Tuesday, June 25, 2013

Living With Allergies: Part Two

This is the second post from Peter in his series about living with severe food allergies.  To read part 1 click here.  


You see, having allergies isn't really about “not eatinng"-- at least for me. I don’t exactly know what I’m missing out on, so when I say “I have never eaten sushi in my life,” I don’t being to cry uncontrollably. For all intents and purposes, I hate sushi, so who cares if I can’t eat it? So really, not being able to eat certain things never sucked that much. It’s the efforts I had to take to stay away from the foods that have taken a toll.

I think my first memory of thinking “allergies blow” is from 4th grade or so. My friend Nicky was having a birthday party at a local sports center, and all the cool kids were invited. Well, it wasn’t actually like that, but kids were talking about it a lot, so there was hype. Thus, you can imagine how pumped I was when I got my invite. Just think about it, little Peter, so innocent, so unaware: all I wanted was to go to this party. And yeah, of course I made it, and of course I was having a blast. But then something happened. All my friends were called into this side room, so I just followed. And I had just gotten a glimpse of what it looked like, balloons and chairs and plates and hats, and it seemed pretty cool. But that was when my mom suddenly stopped me, telling me “Oh, Peter. You shouldn’t go in there, they are serving pizza, and I don’t want you reacting.”

Now, bear with my mom here. Whenever I tell this story, people are all like “wow she really overprotected you.” She tells me now that she was paranoid that the kids would throw the pizza back and forth, which actually had happened at a birthday party my brother had gone to recently. So the idea was fresh in her memory, and she was being safe. There is no love lost, but nevertheless, the situation really bothered me. I turned away from the room, and went to go kick a soccer ball, alone and waiting for them to come back. My mom did actually sit there with me, but there was a feeling of isolation, being an outcast in a way.

I think similar scenarios had played out before this one, but this instance really stuck with me because in the following week in school, my friends were talking about the party, and they referenced some sort of specific event that happened while they were eating. I had no clue what they were talking about, but I laughed, and then stupid Casey had to say “Peter you weren’t there you don’t get it.” I mean, screw that guy, right? That hurt a lot. I didn’t cry or anything, because I was a manly 4th grader, but I really wanted to tell him why that was such a terrible comment. Of course, I was little and couldn’t express myself well, so I just carried on. That’s really the worst side of my allergies; they don’t just stop me from eating food. They hold me back from enjoying certain activities. I had to stay inside at camp during the egg toss. I was never in the line at school to get food on bagel or pizza day. The amount of times I had to reject candy from confused adults on Halloween is about a zillion. It’s really a shame that the skill hasn’t been utilized to its fullest, yet--I’m looking at you, creepy guy with minivan.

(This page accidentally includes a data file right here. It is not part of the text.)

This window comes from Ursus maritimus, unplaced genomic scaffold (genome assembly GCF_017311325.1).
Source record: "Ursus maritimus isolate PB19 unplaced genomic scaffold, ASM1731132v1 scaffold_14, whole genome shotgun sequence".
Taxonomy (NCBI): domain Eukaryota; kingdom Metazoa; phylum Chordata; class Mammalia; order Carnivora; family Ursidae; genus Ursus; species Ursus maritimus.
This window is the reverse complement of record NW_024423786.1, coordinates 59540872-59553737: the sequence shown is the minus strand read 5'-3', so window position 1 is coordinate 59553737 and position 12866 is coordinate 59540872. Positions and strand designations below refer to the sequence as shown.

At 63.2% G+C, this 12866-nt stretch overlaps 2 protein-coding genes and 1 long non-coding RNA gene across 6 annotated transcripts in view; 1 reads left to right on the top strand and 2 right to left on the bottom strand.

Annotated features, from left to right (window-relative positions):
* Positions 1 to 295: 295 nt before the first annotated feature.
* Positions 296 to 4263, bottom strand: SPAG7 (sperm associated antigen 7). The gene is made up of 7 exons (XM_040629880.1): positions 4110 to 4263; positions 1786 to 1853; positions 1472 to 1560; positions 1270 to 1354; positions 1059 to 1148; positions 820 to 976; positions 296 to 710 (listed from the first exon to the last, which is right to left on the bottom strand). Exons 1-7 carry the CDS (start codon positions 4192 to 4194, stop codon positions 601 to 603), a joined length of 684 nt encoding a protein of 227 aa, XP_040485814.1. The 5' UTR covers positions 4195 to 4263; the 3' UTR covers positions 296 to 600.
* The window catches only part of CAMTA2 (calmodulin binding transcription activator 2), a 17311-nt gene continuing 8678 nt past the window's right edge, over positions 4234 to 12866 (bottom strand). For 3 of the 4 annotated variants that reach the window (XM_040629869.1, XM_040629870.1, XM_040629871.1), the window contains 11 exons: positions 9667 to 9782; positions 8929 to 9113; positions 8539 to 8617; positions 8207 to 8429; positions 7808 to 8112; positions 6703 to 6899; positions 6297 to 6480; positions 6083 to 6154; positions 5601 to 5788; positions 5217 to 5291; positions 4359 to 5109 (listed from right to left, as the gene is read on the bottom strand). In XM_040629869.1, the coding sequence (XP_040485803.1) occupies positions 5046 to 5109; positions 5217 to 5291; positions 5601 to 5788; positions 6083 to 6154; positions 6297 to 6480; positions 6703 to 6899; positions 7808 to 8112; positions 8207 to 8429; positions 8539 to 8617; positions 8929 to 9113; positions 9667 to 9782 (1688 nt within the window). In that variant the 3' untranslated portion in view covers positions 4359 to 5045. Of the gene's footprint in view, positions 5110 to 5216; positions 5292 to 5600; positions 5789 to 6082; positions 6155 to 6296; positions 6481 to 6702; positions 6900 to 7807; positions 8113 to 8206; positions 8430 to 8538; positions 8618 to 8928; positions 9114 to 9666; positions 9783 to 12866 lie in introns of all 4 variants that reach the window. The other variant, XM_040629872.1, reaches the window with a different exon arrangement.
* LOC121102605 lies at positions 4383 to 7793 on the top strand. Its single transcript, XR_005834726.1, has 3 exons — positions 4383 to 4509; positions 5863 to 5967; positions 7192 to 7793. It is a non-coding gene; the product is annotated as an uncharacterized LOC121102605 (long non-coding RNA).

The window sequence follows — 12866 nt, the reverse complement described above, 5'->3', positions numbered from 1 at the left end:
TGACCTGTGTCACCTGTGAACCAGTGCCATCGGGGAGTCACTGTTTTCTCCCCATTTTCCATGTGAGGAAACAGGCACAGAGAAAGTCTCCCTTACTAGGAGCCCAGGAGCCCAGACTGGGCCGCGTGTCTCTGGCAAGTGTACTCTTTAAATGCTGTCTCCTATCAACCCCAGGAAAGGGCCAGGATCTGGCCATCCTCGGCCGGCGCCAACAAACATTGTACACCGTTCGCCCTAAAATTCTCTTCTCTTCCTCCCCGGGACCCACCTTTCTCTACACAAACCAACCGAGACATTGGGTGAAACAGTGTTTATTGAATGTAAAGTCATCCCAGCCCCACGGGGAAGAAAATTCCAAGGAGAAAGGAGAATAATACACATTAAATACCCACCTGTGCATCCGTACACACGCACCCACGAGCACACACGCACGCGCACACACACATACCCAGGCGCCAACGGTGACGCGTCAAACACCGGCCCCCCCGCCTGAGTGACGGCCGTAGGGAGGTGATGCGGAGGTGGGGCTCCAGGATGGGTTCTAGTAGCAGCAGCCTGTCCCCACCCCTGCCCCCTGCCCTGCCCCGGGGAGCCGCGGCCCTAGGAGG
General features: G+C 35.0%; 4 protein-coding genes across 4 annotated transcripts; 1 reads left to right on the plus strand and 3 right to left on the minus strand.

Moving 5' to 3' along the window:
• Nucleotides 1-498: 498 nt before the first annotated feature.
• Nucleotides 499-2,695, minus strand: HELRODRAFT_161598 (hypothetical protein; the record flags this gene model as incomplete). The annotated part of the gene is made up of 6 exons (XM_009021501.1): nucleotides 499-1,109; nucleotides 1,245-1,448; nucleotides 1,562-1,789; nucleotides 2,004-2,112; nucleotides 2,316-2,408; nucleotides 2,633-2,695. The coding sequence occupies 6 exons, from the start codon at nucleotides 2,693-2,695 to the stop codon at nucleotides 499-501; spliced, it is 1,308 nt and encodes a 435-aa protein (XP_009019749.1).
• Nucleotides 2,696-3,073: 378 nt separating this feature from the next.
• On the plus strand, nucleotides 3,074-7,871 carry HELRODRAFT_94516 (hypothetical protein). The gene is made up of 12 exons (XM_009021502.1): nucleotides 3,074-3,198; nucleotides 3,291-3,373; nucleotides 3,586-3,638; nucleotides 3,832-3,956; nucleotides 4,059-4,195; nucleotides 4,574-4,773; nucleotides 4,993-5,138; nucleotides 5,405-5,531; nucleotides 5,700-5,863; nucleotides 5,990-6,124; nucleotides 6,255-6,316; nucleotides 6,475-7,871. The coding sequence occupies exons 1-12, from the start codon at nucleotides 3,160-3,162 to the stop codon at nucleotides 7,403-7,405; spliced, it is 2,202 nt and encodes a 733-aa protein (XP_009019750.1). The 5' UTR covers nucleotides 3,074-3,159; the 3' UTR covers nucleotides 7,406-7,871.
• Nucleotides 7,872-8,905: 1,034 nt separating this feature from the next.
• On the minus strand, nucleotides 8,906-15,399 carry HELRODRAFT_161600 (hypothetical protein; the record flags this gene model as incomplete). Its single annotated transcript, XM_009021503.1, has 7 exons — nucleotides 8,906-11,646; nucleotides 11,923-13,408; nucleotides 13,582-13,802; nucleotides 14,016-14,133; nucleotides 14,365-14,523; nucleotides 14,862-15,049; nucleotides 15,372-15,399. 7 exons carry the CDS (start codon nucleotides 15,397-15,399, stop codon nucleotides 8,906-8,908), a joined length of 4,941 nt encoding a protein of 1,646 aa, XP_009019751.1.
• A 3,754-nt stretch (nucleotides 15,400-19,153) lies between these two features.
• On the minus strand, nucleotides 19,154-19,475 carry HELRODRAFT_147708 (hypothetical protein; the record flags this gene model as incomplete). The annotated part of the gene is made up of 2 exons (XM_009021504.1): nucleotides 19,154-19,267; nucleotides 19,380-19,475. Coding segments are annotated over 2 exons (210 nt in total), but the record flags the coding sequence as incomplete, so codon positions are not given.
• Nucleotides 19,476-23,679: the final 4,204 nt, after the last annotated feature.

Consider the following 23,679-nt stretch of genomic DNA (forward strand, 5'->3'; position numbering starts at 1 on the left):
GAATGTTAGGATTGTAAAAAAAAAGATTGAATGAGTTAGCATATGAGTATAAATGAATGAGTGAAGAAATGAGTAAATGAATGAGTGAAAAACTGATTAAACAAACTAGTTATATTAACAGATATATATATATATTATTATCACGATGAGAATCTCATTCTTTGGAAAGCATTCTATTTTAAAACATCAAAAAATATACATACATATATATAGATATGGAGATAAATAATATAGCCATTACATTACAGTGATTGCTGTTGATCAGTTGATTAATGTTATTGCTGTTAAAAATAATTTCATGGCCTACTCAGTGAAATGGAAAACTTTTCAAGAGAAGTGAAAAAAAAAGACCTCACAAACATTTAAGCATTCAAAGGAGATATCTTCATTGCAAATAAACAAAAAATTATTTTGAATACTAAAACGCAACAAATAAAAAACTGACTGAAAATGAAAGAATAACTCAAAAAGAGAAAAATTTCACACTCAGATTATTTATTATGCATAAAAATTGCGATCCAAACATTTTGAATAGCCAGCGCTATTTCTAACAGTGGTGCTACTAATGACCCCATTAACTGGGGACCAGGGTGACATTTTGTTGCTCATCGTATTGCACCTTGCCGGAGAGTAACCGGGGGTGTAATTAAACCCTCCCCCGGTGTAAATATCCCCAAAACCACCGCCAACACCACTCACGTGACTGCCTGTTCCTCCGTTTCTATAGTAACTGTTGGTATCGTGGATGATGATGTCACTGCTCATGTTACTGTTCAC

Now that I’m older, this stuff doesn’t really bother me. However, my childhood will always be partly remembered for these restrictions I had to comply with. Nowadays, the cons of allergies are really what would be expected. I can’t eat food, and I have to deal with that. Because I’m older and wiser, I can determine which situations are safe and create my own restrictions. I no longer stay back kicking soccer balls, I’m right there at the table…just not eating. However, one thing that allergies still stop me from doing that I want to point out is they keep me from going out to eat. I don’t go to restaurants with my friends, I stay home and eat. It’s definitely made me really attached to the place I live, but by no means am I a hermit. Plus, I’m sure there are things that places can do to accommodate my condition, I’ve just never felt it’s worth the effort to ask. I go home to eat, then meet up with my friends later. It’s not even that bad, and I also get to save cash.

In fact, I think it’s about time I get to the pros of my allergies. I’m just going to bang them out, because there is no point in being dramatic here. I eat relatively healthily. If I ever have to diet when I get older, it’ll be easy. I have amazing self-control, and I’m not bragging. I am excellent at reading food labels. I have seen an immense amount of human kindness in my life. It means a lot to me that when I tell people I have allergies, they instantly back off and say “Oh, should I not be eating this here?” Maybe I read too much into moments like that, but I think it’s awesome.

And finally, this is my favorite. I believe my allergies have given me a sense of hope in life. Because, well, chances are I will sooner or later grow out of most of my allergies. That fact has always been with me. Today I may not be eating that cheeseburger, but one day I will. The only direction is up. It’s a fantastic feeling, and it makes life that much better. No matter how bad things are, something out there can make it better. And of course, you cynical bastards ask “what if you don’t grow out of them?” To that, I say this: Some things just don’t work out. I have lived with allergies for 17 years, I can do it for another 83. It’s just food.

--Peter

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